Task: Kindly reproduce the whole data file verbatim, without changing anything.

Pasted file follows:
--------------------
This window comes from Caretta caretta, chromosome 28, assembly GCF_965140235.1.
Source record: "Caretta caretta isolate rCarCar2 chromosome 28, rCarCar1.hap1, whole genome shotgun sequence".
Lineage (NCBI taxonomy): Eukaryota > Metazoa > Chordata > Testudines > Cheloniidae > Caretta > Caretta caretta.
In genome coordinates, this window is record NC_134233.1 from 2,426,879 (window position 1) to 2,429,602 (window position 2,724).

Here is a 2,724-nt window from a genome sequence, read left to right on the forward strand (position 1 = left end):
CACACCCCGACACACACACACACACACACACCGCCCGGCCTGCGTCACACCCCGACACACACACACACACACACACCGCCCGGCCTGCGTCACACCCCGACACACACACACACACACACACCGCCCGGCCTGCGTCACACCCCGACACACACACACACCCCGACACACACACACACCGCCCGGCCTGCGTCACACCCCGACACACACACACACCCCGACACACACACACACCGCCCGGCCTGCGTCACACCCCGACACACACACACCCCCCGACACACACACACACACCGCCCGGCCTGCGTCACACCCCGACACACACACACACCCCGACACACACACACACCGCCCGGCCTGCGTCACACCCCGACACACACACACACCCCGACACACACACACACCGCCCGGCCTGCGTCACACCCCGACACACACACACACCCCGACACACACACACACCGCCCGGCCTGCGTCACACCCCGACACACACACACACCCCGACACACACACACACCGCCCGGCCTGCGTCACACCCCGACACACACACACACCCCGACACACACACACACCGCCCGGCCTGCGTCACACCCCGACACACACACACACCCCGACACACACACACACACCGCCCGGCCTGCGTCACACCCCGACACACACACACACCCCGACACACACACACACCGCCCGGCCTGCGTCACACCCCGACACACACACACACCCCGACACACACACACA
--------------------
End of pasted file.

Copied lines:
This window comes from Caretta caretta, chromosome 28, assembly GCF_965140235.1.
Source record: "Caretta caretta isolate rCarCar2 chromosome 28, rCarCar1.hap1, whole genome shotgun sequence".
Lineage (NCBI taxonomy): Eukaryota > Metazoa > Chordata > Testudines > Cheloniidae > Caretta > Caretta caretta.
In genome coordinates, this window is record NC_134233.1 from 2,426,879 (window position 1) to 2,429,602 (window position 2,724).

Here is a 2,724-nt window from a genome sequence, read left to right on the forward strand (position 1 = left end):
CACACCCCGACACACACACACACACACACACCGCCCGGCCTGCGTCACACCCCGACACACACACACACACACACACCGCCCGGCCTGCGTCACACCCCGACACACACACACACACACACACCGCCCGGCCTGCGTCACACCCCGACACACACACACACCCCGACACACACACACACCGCCCGGCCTGCGTCACACCCCGACACACACACACACCCCGACACACACACACACCGCCCGGCCTGCGTCACACCCCGACACACACACACCCCCCGACACACACACACACACCGCCCGGCCTGCGTCACACCCCGACACACACACACACCCCGACACACACACACACCGCCCGGCCTGCGTCACACCCCGACACACACACACACCCCGACACACACACACACCGCCCGGCCTGCGTCACACCCCGACACACACACACACCCCGACACACACACACACCGCCCGGCCTGCGTCACACCCCGACACACACACACACCCCGACACACACACACACCGCCCGGCCTGCGTCACACCCCGACACACACACACACCCCGACACACACACACACCGCCCGGCCTGCGTCACACCCCGACACACACACACACCCCGACACACACACACACACCGCCCGGCCTGCGTCACACCCCGACACACACACACACCCCGACACACACACACACCGCCCGGCCTGCGTCACACCCCGACACACACACACACCCCGACACACACACACA